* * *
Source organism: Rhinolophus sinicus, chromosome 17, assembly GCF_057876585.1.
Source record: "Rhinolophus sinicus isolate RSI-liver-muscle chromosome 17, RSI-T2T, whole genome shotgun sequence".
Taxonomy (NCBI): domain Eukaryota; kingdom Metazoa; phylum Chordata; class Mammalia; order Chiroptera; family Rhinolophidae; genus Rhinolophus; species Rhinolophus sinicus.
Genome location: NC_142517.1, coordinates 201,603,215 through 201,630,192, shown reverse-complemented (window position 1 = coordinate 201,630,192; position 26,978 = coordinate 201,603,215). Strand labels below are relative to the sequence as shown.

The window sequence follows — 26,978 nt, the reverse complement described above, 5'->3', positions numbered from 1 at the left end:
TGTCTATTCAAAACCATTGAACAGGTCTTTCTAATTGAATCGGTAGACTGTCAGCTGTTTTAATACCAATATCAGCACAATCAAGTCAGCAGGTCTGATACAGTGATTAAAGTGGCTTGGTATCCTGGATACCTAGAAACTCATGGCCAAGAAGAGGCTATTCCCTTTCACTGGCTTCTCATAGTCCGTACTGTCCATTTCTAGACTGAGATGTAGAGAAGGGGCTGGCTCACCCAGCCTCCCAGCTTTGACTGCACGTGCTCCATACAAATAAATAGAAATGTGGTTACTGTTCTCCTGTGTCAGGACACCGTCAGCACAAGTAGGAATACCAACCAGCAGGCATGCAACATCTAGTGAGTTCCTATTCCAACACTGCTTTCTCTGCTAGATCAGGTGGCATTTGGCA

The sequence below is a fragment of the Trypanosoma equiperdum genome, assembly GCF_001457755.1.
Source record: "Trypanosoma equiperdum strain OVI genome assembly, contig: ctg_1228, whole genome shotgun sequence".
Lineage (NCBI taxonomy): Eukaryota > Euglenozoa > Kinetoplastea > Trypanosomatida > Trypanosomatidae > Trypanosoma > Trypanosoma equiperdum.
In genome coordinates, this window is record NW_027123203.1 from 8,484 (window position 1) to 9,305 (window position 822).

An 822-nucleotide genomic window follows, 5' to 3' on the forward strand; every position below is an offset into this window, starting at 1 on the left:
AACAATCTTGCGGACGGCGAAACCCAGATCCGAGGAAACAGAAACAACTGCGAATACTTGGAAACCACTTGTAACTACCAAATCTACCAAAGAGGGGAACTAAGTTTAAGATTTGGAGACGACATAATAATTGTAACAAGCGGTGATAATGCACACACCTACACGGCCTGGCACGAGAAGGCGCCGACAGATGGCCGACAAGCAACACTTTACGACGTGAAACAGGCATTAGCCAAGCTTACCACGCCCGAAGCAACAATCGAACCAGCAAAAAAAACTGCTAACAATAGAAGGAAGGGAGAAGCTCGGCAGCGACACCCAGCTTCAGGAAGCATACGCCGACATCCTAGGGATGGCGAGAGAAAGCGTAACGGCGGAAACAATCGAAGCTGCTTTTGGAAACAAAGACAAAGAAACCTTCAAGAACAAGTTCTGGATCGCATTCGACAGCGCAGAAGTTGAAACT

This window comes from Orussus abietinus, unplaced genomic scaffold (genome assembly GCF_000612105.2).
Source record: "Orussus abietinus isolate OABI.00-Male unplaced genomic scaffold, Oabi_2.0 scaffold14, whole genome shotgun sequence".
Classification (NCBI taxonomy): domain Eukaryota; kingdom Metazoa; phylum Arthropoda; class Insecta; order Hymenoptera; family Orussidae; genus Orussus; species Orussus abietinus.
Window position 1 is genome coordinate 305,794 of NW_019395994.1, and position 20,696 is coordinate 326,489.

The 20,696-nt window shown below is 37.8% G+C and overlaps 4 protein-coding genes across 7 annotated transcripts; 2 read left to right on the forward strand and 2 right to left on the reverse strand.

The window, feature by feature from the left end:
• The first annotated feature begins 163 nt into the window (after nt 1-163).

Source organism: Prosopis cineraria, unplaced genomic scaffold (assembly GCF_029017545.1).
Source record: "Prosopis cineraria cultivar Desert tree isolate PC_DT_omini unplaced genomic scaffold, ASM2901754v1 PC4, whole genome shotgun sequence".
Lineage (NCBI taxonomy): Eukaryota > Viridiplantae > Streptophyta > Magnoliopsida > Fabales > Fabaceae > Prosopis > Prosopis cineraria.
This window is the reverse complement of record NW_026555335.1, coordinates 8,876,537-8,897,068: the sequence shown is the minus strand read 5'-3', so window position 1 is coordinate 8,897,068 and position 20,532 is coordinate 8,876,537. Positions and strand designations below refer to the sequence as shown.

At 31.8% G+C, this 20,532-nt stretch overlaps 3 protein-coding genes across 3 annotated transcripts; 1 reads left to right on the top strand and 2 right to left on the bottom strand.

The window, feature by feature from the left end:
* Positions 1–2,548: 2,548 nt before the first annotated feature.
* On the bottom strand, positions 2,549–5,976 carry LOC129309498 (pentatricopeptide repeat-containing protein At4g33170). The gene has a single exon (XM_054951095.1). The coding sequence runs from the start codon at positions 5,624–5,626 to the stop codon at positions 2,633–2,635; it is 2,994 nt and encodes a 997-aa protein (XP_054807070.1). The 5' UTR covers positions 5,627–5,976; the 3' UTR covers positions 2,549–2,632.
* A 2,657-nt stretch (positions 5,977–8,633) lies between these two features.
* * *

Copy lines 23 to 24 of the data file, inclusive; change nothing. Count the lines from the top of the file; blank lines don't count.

This window is the reverse complement of record NW_026555335.1, coordinates 8,876,537-8,897,068: the sequence shown is the minus strand read 5'-3', so window position 1 is coordinate 8,897,068 and position 20,532 is coordinate 8,876,537. Positions and strand designations below refer to the sequence as shown.

At 31.8% G+C, this 20,532-nt stretch overlaps 3 protein-coding genes across 3 annotated transcripts; 1 reads left to right on the top strand and 2 right to left on the bottom strand.